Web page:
As anyone who has been around the game at any level knows, there’s a certain omertà in clubhouses where you protect your own and there doesn’t need to be a lot of talk about it. Let’s face it, MLB players have always policed themselves. There are unwritten rules and unspoken shows of respect that go beyond friendship and being a good teammate when you’re a professional athlete.
These kinds of symbolic gestures have been going on forever and it’s something that may very well continue after we’re all dead and gone. It doesn’t make it right, per se, but it is what it is and you and I are not going to change it by tweeting or writing about it on the world wide web.
And seeing as you can’t easily judge intent with some guys (think Yu Darvish, Tyler Chatwood, or Carl Edwards Jr. on their worst days), it’s a slippery slope to head down when you start handing out suspensions and fines subjectively. So how does baseball address this ongoing problem and how should fans react to this type of barbaric behavior?
Hitting human beings with 95 mph fastballs isn’t necessarily a great way to settle scores or call attention to (unwritten) rule-breakers, but it does send a message. But what message is that exactly, and what is the right way to retaliate when your guys are constantly getting plunked?
Sure, you can take your free base each time it happens and go on your merry way, thanking the other team for another baserunner. Most in the game agree that you take an eye for an eye and that’s that. However, not all fans and players agree on the right thing to do philosophically, and that makes an already ambiguous issue even more polarizing.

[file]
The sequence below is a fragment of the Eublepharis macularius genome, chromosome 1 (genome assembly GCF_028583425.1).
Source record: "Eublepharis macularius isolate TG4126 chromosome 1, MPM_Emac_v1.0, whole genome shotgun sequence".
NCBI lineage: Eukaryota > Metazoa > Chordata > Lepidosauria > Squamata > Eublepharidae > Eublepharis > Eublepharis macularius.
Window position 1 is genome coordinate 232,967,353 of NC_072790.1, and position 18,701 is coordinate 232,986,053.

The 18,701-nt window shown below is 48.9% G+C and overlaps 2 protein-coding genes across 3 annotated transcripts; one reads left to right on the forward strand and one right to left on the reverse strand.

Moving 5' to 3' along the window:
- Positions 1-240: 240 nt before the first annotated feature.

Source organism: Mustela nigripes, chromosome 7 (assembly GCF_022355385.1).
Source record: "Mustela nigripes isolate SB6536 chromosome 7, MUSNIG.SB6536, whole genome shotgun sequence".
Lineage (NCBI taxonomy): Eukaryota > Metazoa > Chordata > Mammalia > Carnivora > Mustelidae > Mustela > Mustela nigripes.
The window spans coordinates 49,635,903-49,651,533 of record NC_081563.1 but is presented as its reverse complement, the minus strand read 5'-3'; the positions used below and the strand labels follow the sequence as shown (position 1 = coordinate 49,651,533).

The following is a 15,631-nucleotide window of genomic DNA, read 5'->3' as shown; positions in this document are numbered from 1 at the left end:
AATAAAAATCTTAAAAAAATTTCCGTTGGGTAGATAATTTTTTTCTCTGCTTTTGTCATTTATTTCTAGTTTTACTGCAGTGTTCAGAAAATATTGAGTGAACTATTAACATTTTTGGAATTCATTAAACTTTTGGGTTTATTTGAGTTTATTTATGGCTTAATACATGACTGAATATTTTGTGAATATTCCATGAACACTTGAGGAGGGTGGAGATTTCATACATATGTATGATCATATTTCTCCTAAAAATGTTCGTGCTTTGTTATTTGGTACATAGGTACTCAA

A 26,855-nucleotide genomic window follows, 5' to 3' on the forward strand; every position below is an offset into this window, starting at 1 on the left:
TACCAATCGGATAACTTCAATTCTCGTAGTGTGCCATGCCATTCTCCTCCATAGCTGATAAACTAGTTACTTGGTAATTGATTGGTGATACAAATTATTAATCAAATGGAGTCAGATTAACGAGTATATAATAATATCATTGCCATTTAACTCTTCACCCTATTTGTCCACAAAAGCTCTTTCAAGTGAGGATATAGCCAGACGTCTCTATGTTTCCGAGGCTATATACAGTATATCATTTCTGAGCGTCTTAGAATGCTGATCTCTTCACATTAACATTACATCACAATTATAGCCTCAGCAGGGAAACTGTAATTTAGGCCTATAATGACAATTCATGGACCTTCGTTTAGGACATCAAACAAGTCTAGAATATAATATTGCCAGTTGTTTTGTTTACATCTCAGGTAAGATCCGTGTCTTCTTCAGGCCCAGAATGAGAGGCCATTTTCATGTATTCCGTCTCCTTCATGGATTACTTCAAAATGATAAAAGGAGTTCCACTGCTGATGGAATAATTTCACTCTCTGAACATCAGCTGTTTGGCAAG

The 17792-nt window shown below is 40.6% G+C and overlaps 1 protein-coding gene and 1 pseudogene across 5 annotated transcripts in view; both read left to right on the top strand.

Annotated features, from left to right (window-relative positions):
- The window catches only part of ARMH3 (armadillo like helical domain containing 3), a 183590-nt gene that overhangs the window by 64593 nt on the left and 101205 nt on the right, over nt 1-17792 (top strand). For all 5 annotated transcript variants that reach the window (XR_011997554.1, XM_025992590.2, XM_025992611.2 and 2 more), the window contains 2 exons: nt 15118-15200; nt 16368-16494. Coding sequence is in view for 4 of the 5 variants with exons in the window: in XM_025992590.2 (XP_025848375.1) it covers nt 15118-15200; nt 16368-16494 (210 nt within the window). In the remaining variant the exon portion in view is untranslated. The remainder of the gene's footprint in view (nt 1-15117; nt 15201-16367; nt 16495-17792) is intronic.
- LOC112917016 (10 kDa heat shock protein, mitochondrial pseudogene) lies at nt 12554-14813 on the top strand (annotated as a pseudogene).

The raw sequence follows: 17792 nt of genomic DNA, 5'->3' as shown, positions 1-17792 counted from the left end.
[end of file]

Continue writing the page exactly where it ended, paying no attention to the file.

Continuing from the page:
I guess the right way to handle it is to do exactly what Javy Báez did against the Rockies Wednesday when he was dusted earlier in the game: Hit a bomb. And for good measure, he gave Rockies reliever Phillip Diehl the Ghost Rider Penance Stare as he carried his bat to first.
HBP or 460' HR? pic.twitter.com/dEYpri5MuI
— Chicago Cubs (@Cubs) June 12, 2019
But as awesome as that was and as much as everyone not pulling for the Rockies or other NL Central teams loved it, it’s not going to solve a darn thing. Kris Bryant is going to be pitched up and in because it’s one of the ways you can get him out. Anthony Rizzo is going to be worked in because he stands right on top of the plate. Pitchers aren’t all of a sudden going to stop pitching him in because Báez hit one 700 feet and then deliberately took his time circling the bases while consuming his opponent’s soul.
Is the old-school way of hitting someone in the back or the backside (staying away from the head and wrists) the right thing to do if you have to send a message? Maybe it’s acceptable for some, under certain circumstances. While El Mago’s pelota larga was magnífico and probably the best way to serve revenge with a cold icy stare, no amount of tape-measure shots are going to effectively change anything.
Balls being hit in the seats and subsequent staredowns won’t stop anyone from throwing wherever they want, whenever they want to Javy, Bryant, or Rizzo. Maybe we just leave it up to the players, omertà and all, and really enjoy it when the retaliation is a missile being launched 460 feet into the stands rather than 60 feet, 6 inches at 95 mph into someone’s ear.